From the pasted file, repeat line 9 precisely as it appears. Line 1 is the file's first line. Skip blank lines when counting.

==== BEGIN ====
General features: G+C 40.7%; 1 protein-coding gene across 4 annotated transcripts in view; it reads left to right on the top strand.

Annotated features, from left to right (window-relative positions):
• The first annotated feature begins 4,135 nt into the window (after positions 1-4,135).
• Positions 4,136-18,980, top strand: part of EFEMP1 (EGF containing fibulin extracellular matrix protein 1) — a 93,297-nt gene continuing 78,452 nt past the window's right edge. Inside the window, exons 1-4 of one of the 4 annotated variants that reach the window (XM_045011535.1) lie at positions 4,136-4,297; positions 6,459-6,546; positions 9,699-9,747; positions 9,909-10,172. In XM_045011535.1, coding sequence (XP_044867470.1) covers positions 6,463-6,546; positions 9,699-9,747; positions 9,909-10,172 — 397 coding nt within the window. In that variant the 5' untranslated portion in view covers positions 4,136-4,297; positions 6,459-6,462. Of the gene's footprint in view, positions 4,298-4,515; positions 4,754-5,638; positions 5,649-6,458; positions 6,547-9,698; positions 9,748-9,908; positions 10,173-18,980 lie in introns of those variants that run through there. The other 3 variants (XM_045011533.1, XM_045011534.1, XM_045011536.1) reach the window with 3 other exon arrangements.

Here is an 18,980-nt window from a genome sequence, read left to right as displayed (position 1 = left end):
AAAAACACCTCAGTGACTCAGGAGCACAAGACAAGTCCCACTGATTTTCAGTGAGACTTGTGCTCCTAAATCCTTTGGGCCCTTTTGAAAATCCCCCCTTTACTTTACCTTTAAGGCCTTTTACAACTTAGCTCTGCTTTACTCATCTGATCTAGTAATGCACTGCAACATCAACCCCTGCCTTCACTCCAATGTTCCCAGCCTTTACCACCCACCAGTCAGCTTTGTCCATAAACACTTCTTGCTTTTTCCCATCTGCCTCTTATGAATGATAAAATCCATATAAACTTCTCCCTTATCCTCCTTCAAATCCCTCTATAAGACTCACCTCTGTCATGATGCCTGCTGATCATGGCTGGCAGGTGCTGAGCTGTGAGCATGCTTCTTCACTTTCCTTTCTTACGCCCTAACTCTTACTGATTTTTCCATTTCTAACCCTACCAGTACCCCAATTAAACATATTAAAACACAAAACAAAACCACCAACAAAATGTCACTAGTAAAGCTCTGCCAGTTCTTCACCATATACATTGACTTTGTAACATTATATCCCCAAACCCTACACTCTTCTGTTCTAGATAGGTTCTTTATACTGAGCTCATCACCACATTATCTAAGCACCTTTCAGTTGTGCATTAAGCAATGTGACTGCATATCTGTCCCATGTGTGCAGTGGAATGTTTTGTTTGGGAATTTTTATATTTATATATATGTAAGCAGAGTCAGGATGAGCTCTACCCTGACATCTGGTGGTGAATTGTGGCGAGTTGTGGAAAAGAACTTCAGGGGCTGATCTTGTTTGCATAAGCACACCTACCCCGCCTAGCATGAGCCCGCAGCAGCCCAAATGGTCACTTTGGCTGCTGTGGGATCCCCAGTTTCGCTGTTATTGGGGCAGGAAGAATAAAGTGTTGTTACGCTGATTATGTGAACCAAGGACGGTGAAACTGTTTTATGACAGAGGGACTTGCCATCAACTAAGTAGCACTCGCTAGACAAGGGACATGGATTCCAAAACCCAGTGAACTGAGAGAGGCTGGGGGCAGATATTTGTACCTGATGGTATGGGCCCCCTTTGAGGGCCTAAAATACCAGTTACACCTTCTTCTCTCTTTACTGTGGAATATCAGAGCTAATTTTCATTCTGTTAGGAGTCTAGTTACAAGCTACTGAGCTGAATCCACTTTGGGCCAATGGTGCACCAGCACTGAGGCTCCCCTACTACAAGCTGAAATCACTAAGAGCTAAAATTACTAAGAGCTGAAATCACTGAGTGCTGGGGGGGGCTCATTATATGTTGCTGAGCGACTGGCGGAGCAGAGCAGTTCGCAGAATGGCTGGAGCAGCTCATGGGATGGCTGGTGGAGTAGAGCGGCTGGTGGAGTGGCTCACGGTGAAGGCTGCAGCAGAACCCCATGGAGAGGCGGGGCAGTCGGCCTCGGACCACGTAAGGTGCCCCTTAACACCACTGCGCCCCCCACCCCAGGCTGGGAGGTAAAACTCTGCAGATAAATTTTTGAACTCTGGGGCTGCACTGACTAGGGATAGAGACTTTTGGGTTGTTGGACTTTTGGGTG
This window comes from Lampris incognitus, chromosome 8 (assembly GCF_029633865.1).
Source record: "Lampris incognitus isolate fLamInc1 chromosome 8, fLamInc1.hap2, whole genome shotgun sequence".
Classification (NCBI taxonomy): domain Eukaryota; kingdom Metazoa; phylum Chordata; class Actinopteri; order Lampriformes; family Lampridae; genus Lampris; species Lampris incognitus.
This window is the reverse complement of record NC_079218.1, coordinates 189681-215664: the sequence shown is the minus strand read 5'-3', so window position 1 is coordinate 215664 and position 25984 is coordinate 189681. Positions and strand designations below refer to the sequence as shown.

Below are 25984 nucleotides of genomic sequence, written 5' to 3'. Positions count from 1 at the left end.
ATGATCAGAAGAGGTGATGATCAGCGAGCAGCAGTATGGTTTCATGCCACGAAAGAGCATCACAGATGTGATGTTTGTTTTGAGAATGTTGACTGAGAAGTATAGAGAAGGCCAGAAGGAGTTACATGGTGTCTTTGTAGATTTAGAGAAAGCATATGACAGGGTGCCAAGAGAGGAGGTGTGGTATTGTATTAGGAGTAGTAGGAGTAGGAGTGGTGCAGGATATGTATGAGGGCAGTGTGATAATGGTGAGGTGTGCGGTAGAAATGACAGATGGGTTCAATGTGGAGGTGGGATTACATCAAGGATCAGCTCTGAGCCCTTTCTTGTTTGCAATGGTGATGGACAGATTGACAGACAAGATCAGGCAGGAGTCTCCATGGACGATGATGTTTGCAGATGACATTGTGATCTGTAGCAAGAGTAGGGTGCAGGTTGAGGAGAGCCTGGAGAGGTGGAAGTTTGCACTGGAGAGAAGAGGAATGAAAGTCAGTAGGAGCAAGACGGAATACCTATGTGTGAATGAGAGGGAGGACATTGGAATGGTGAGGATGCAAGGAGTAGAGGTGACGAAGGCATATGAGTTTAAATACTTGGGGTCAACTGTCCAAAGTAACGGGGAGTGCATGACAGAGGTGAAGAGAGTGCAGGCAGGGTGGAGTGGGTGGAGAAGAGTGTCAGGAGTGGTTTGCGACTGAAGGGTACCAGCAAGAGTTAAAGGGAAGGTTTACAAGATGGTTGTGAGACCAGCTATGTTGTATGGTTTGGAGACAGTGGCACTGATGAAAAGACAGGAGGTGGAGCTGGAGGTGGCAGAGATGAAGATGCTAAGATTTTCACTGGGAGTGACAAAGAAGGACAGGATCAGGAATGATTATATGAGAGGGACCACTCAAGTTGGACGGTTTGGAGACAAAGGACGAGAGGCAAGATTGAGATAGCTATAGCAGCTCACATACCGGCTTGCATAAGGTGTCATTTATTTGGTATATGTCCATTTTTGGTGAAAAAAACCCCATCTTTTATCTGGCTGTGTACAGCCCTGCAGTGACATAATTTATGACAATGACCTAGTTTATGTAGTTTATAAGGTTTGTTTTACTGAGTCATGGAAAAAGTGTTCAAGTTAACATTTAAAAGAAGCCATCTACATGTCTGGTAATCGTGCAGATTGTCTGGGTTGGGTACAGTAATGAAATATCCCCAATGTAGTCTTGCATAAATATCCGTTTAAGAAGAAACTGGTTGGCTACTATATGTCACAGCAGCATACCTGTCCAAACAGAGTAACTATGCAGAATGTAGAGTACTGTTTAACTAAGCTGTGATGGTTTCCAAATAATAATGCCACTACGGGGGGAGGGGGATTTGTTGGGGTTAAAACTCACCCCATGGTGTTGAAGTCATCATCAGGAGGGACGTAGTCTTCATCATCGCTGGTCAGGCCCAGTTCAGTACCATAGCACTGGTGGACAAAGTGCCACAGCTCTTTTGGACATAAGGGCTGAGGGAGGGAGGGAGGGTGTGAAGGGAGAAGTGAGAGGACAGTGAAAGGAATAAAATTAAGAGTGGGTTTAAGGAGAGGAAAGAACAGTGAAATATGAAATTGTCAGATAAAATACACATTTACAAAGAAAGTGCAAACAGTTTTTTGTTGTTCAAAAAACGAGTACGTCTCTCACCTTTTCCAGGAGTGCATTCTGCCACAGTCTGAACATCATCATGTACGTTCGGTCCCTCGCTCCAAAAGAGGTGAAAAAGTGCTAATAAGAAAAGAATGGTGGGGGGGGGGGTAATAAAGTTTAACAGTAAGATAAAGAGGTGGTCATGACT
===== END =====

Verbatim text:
Classification (NCBI taxonomy): domain Eukaryota; kingdom Metazoa; phylum Chordata; class Actinopteri; order Lampriformes; family Lampridae; genus Lampris; species Lampris incognitus.